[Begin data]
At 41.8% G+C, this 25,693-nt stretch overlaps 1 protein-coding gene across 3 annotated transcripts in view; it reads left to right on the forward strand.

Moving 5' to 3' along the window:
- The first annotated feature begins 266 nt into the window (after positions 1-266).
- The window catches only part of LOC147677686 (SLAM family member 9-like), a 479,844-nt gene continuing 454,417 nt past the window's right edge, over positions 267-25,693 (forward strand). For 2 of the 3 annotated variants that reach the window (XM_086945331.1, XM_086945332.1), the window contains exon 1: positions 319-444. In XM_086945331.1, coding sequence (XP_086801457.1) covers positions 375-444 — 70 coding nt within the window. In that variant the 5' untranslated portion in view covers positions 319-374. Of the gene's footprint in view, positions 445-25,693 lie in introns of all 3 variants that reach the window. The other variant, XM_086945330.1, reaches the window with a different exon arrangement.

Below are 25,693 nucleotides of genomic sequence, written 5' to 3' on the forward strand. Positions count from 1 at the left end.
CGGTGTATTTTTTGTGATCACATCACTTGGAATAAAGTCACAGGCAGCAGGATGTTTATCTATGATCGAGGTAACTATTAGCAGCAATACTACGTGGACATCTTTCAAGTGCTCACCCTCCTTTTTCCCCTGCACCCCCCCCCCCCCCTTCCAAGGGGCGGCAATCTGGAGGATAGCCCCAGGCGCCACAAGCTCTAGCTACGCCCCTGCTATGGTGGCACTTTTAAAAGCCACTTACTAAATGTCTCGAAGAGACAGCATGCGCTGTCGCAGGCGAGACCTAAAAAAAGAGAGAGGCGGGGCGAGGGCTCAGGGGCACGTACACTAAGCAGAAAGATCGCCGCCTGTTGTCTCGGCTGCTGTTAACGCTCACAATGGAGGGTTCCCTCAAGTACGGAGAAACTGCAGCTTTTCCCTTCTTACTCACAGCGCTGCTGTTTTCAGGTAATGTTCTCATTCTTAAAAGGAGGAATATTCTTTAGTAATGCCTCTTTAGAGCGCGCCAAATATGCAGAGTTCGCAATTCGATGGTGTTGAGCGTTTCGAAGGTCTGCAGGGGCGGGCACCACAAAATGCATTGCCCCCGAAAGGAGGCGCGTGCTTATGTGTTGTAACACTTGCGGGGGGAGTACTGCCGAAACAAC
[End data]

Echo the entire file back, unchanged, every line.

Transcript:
At 41.8% G+C, this 25,693-nt stretch overlaps 1 protein-coding gene across 3 annotated transcripts in view; it reads left to right on the forward strand.

Moving 5' to 3' along the window:
- The first annotated feature begins 266 nt into the window (after positions 1-266).
- The window catches only part of LOC147677686 (SLAM family member 9-like), a 479,844-nt gene continuing 454,417 nt past the window's right edge, over positions 267-25,693 (forward strand). For 2 of the 3 annotated variants that reach the window (XM_086945331.1, XM_086945332.1), the window contains exon 1: positions 319-444. In XM_086945331.1, coding sequence (XP_086801457.1) covers positions 375-444 — 70 coding nt within the window. In that variant the 5' untranslated portion in view covers positions 319-374. Of the gene's footprint in view, positions 445-25,693 lie in introns of all 3 variants that reach the window. The other variant, XM_086945330.1, reaches the window with a different exon arrangement.

Below are 25,693 nucleotides of genomic sequence, written 5' to 3' on the forward strand. Positions count from 1 at the left end.
CGGTGTATTTTTTGTGATCACATCACTTGGAATAAAGTCACAGGCAGCAGGATGTTTATCTATGATCGAGGTAACTATTAGCAGCAATACTACGTGGACATCTTTCAAGTGCTCACCCTCCTTTTTCCCCTGCACCCCCCCCCCCCCCTTCCAAGGGGCGGCAATCTGGAGGATAGCCCCAGGCGCCACAAGCTCTAGCTACGCCCCTGCTATGGTGGCACTTTTAAAAGCCACTTACTAAATGTCTCGAAGAGACAGCATGCGCTGTCGCAGGCGAGACCTAAAAAAAGAGAGAGGCGGGGCGAGGGCTCAGGGGCACGTACACTAAGCAGAAAGATCGCCGCCTGTTGTCTCGGCTGCTGTTAACGCTCACAATGGAGGGTTCCCTCAAGTACGGAGAAACTGCAGCTTTTCCCTTCTTACTCACAGCGCTGCTGTTTTCAGGTAATGTTCTCATTCTTAAAAGGAGGAATATTCTTTAGTAATGCCTCTTTAGAGCGCGCCAAATATGCAGAGTTCGCAATTCGATGGTGTTGAGCGTTTCGAAGGTCTGCAGGGGCGGGCACCACAAAATGCATTGCCCCCGAAAGGAGGCGCGTGCTTATGTGTTGTAACACTTGCGGGGGGAGTACTGCCGAAACAAC